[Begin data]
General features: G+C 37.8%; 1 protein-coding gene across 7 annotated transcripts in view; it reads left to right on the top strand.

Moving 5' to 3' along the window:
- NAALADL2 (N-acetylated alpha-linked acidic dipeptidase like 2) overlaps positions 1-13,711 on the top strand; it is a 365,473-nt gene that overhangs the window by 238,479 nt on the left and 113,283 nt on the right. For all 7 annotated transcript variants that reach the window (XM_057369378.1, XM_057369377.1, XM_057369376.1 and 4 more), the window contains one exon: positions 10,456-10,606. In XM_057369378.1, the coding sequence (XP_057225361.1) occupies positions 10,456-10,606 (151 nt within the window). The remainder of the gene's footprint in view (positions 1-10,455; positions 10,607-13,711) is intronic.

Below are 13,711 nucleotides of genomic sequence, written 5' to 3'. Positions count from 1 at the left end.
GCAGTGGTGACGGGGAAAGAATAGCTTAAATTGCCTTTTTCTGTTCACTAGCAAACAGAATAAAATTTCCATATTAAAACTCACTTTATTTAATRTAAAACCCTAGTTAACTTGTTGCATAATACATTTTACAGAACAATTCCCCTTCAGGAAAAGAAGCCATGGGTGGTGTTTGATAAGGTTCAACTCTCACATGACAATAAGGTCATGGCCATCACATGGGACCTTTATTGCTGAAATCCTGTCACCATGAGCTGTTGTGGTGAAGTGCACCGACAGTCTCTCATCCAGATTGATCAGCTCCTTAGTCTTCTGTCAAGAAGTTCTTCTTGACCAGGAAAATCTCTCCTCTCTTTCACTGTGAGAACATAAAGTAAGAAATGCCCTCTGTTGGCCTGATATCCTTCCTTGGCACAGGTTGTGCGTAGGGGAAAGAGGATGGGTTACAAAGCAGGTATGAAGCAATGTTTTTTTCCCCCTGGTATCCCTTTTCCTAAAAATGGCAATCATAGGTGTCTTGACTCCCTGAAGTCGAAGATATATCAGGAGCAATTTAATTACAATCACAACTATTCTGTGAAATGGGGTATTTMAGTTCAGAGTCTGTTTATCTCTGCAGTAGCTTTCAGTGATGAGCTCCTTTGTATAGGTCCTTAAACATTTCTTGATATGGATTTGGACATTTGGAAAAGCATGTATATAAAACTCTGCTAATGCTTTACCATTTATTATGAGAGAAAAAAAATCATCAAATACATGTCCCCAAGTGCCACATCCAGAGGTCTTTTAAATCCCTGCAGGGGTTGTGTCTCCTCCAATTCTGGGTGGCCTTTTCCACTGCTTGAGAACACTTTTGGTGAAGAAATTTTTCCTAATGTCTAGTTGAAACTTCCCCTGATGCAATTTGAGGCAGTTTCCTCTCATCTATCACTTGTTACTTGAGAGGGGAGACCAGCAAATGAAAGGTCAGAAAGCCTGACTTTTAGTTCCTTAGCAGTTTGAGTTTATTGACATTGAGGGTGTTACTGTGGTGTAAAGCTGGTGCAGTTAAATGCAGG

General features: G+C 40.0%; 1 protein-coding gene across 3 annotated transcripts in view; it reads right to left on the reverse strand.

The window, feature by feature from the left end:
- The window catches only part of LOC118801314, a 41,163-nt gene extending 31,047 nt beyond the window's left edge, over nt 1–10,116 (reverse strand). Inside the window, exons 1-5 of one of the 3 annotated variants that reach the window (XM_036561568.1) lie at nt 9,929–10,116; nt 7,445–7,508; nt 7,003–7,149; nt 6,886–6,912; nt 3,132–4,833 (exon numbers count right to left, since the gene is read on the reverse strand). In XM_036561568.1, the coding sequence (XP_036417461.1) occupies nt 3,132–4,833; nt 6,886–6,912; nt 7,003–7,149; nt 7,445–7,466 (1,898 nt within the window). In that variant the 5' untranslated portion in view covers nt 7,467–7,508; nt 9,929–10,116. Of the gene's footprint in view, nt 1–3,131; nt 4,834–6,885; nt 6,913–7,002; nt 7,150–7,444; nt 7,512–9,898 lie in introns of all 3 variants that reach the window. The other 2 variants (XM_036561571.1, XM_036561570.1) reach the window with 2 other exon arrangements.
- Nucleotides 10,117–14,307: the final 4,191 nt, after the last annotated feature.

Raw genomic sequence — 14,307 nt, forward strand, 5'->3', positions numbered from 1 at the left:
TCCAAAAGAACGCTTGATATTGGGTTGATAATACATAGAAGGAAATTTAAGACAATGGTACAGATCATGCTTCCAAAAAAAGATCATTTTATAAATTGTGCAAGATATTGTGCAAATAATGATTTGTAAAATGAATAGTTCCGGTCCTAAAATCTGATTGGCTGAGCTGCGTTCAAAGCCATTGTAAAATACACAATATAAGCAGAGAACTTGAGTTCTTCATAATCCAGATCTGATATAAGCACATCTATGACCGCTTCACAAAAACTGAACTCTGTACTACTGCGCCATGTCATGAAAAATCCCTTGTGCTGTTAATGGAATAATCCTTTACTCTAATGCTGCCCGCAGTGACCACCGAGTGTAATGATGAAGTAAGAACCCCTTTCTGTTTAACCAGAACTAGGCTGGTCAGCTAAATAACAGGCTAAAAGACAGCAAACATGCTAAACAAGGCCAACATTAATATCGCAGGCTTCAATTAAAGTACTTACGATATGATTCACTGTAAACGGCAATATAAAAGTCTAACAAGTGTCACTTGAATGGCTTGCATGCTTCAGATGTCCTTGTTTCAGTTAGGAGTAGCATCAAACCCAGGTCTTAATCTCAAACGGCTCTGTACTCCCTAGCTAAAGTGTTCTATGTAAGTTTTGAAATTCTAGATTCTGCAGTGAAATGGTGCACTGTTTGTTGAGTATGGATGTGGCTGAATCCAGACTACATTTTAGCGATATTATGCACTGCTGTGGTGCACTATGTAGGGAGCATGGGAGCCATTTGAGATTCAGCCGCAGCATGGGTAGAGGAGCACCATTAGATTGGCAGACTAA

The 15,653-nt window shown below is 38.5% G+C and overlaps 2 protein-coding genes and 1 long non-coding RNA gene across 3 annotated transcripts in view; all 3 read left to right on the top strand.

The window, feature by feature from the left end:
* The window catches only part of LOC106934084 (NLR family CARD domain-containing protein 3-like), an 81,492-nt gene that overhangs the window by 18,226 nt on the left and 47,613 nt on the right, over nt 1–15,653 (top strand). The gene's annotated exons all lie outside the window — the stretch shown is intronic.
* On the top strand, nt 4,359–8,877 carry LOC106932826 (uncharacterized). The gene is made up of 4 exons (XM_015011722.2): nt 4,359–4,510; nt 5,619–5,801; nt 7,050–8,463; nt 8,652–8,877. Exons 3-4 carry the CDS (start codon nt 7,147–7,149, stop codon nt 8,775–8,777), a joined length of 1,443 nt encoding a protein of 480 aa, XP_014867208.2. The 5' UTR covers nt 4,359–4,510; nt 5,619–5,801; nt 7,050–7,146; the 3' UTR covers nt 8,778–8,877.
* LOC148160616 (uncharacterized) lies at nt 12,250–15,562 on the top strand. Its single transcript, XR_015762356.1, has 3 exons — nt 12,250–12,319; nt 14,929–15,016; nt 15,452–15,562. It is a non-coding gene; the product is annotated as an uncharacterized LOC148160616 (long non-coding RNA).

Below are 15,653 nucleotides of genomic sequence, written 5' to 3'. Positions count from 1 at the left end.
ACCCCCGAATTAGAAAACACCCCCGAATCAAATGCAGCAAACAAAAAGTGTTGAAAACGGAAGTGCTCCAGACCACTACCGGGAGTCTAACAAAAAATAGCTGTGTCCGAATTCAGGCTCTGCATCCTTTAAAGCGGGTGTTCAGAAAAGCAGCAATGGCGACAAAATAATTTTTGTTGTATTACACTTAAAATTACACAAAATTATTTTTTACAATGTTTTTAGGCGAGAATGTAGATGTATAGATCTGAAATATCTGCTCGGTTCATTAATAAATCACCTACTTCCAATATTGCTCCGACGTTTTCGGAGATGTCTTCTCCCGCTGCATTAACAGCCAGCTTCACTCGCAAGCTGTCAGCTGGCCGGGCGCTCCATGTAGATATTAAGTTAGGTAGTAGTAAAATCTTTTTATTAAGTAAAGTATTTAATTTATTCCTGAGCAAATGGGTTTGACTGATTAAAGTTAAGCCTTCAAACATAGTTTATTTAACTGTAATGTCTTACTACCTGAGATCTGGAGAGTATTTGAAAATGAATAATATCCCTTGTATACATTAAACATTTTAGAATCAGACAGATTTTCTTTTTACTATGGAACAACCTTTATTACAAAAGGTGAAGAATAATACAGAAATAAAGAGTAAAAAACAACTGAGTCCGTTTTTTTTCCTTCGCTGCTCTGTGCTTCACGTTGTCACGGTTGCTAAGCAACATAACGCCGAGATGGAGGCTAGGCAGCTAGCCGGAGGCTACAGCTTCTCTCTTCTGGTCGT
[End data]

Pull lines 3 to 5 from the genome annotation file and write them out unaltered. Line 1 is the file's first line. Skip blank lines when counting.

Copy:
- NAALADL2 (N-acetylated alpha-linked acidic dipeptidase like 2) overlaps positions 1-13,711 on the top strand; it is a 365,473-nt gene that overhangs the window by 238,479 nt on the left and 113,283 nt on the right. For all 7 annotated transcript variants that reach the window (XM_057369378.1, XM_057369377.1, XM_057369376.1 and 4 more), the window contains one exon: positions 10,456-10,606. In XM_057369378.1, the coding sequence (XP_057225361.1) occupies positions 10,456-10,606 (151 nt within the window). The remainder of the gene's footprint in view (positions 1-10,455; positions 10,607-13,711) is intronic.

Below are 13,711 nucleotides of genomic sequence, written 5' to 3'. Positions count from 1 at the left end.
GCAGTGGTGACGGGGAAAGAATAGCTTAAATTGCCTTTTTCTGTTCACTAGCAAACAGAATAAAATTTCCATATTAAAACTCACTTTATTTAATRTAAAACCCTAGTTAACTTGTTGCATAATACATTTTACAGAACAATTCCCCTTCAGGAAAAGAAGCCATGGGTGGTGTTTGATAAGGTTCAACTCTCACATGACAATAAGGTCATGGCCATCACATGGGACCTTTATTGCTGAAATCCTGTCACCATGAGCTGTTGTGGTGAAGTGCACCGACAGTCTCTCATCCAGATTGATCAGCTCCTTAGTCTTCTGTCAAGAAGTTCTTCTTGACCAGGAAAATCTCTCCTCTCTTTCACTGTGAGAACATAAAGTAAGAAATGCCCTCTGTTGGCCTGATATCCTTCCTTGGCACAGGTTGTGCGTAGGGGAAAGAGGATGGGTTACAAAGCAGGTATGAAGCAATGTTTTTTTCCCCCTGGTATCCCTTTTCCTAAAAATGGCAATCATAGGTGTCTTGACTCCCTGAAGTCGAAGATATATCAGGAGCAATTTAATTACAATCACAACTATTCTGTGAAATGGGGTATTTMAGTTCAGAGTCTGTTTATCTCTGCAGTAGCTTTCAGTGATGAGCTCCTTTGTATAGGTCCTTAAACATTTCTTGATATGGATTTGGACATTTGGAAAAGCATGTATATAAAACTCTGCTAATGCTTTACCATTTATTATGAGAGAAAAAAAATCATCAAATACATGTCCCCAAGTGCCACATCCAGAGGTCTTTTAAATCCCTGCAGGGGTTGTGTCTCCTCCAATTCTGGGTGGCCTTTTCCACTGCTTGAGAACACTTTTGGTGAAGAAATTTTTCCTAATGTCTAGTTGAAACTTCCCCTGATGCAATTTGAGGCAGTTTCCTCTCATCTATCACTTGTTACTTGAGAGGGGAGACCAGCAAATGAAAGGTCAGAAAGCCTGACTTTTAGTTCCTTAGCAGTTTGAGTTTATTGACATTGAGGGTGTTACTGTGGTGTAAAGCTGGTGCAGTTAAATGCAGG